Right now, I am straddling three homes. My in-laws’ house (where we sleep); my family home (where I spend a lot of time, and where my stuff is stored); and the house that I am building, which is taking much longer to complete than anticipated (new estimated completion date is April 2016, please God).
First world problems considered, living away from my own home has been a little difficult. I’m sharing a place with people after I’ve lived independently; and my stuff is sharing a place with my mother. Once in a blue moon, she rearranges the contents of my boxes to a system that better suits her (which makes looking for things hard). Sometimes she piles things fished out of those boxes into a corner to ask a question about them (eg: do I really need these Parisian slippers?), then starts bemoaning all the clutter in her house when I fail to notice said corner, or she forgets to ask me about it. It’s difficult, but it’s so very typical of our relationship. (Also: she was the one who insisted I not pay for storage).
These difficulties aside, I’ve noticed that living away from my own home has also liberated me somewhat. Living with my Anglo-Australian in-laws has added an element of simplicity to my life that wasn’t there before. Lebanese people don’t do things simply. They do everything – meal times, celebrations, home decor, ordinary conversations – in a louder, more ostentatious way. It’s something I’ve noticed among a few migrant communities, as if building their ‘wog mansions’ and filling them with furniture and statues compensates for their poor upbringings in the mother country.
My mum has always despised clutter, but she’s also always made the best use of space and storage. Now that I have very little space (we’re confined to a very tiny bedroom, and I’ve become quite adept at squishing things into any places I can find for them), my hatred of clutter has intensified and extended to so many areas of my life. A couple of years ago, I stumbled upon this post by Sarah Wilson, where she talks about the things she doesn’t own. Wilson’s post led me to Leo Babauta’s blog, Zen Habits, and after religiously reading a few of his posts for a week, I resolved to change my life.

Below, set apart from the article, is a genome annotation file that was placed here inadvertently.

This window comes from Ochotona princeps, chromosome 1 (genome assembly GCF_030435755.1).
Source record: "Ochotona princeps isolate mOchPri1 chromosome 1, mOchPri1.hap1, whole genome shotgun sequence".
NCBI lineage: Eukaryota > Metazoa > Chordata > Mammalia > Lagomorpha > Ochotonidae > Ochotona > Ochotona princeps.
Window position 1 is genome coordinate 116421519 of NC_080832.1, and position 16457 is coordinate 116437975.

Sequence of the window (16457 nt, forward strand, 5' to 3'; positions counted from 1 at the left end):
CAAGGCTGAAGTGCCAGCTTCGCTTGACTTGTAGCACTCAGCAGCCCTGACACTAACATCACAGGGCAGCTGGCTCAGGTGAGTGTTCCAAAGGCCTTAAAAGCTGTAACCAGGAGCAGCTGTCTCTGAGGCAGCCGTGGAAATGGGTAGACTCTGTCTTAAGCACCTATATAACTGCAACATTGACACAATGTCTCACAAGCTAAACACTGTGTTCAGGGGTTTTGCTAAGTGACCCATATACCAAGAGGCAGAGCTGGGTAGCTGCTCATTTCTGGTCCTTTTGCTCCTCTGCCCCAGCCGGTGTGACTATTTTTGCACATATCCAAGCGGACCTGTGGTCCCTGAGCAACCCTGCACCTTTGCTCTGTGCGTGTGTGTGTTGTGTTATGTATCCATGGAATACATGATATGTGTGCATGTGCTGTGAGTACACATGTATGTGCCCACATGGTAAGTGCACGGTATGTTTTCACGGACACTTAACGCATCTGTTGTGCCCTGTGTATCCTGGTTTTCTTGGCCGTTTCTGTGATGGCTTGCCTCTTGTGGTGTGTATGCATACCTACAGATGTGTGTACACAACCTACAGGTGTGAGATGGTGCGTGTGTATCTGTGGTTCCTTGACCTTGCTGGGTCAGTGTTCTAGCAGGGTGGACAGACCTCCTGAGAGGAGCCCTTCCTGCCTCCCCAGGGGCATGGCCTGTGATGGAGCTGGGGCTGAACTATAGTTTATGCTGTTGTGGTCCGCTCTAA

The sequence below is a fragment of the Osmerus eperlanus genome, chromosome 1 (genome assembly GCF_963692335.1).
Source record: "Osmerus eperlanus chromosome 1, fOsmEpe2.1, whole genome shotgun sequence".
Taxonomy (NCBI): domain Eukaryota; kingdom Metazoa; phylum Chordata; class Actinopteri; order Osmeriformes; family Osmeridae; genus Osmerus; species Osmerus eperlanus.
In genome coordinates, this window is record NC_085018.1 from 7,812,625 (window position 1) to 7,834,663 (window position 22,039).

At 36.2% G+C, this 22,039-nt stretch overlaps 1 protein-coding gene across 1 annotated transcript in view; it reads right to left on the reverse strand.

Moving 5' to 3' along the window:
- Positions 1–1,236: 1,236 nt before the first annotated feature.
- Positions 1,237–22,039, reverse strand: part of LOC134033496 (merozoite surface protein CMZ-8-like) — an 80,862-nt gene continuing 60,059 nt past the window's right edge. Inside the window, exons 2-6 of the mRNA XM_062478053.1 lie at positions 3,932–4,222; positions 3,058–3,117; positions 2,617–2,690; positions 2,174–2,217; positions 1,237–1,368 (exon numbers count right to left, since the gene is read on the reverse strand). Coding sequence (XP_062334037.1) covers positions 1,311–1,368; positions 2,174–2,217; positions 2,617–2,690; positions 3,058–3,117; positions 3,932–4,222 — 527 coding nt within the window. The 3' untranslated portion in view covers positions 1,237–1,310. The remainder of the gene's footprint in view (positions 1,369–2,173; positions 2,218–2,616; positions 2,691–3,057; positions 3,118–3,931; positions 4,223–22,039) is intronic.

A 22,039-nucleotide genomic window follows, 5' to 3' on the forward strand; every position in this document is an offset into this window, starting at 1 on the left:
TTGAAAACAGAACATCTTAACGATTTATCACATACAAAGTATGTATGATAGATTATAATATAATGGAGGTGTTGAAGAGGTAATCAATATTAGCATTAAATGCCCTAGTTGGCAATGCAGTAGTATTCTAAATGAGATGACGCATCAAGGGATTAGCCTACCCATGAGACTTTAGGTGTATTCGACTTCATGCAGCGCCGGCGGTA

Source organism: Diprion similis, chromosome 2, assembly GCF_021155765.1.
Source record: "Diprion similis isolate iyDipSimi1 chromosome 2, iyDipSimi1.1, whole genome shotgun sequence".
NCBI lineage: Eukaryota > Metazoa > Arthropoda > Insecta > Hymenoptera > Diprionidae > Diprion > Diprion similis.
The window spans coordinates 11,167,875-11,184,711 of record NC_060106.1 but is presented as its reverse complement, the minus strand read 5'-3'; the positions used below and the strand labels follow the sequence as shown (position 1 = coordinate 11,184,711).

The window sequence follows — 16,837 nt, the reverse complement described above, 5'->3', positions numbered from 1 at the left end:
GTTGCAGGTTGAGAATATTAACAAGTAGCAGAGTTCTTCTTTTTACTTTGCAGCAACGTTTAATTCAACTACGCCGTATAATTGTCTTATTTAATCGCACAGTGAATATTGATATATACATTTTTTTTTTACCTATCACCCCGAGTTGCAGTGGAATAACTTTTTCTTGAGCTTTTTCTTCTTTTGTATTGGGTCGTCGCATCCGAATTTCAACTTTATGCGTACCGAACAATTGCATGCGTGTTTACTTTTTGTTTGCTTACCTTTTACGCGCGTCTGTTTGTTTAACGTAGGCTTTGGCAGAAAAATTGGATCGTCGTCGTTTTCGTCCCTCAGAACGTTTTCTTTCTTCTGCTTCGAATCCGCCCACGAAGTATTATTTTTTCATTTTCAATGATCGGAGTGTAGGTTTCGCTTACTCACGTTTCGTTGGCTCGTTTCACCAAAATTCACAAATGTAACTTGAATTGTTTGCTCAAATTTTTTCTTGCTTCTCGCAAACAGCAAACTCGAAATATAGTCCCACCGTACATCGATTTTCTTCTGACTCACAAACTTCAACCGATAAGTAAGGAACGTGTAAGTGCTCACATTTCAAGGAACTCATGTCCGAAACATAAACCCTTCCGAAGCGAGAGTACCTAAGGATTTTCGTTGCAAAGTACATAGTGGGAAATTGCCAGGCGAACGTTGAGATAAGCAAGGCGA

‘Change my life’ is probably a strong, ambitious term. But it’s reflective of an ongoing internal monologue that revolves around having less stuff, to enable me more time. I don’t like being flustered or forgetful, and yet, even before becoming a mother, I started to notice that having more stuff meant being busier. Life became about cleaning, filing, tidying and storing, or at least, thinking about it. I stopped being mindful, my mind was always ahead of me and my focus was non-existent.
These days, when I am living in cramped conditions and when I realise I have hardly had to access most of the stuff in storage, I am firm in my resolve to implement some basic aspects of the minimalist philosophy to my life. I’m inspired by people like Leo and The Minimalists (whose book I purchased last year, and which is currently making the rounds among friends), and by the prospect of having more time to do things like read, play with my daughter and make lemon bars.
But mostly, I’m motivated by the concept of consuming less. It’s a good place to be on the cusp of a new year. If you’re interested, I’m sharing how I am putting some of this resolve into action in an upcoming post.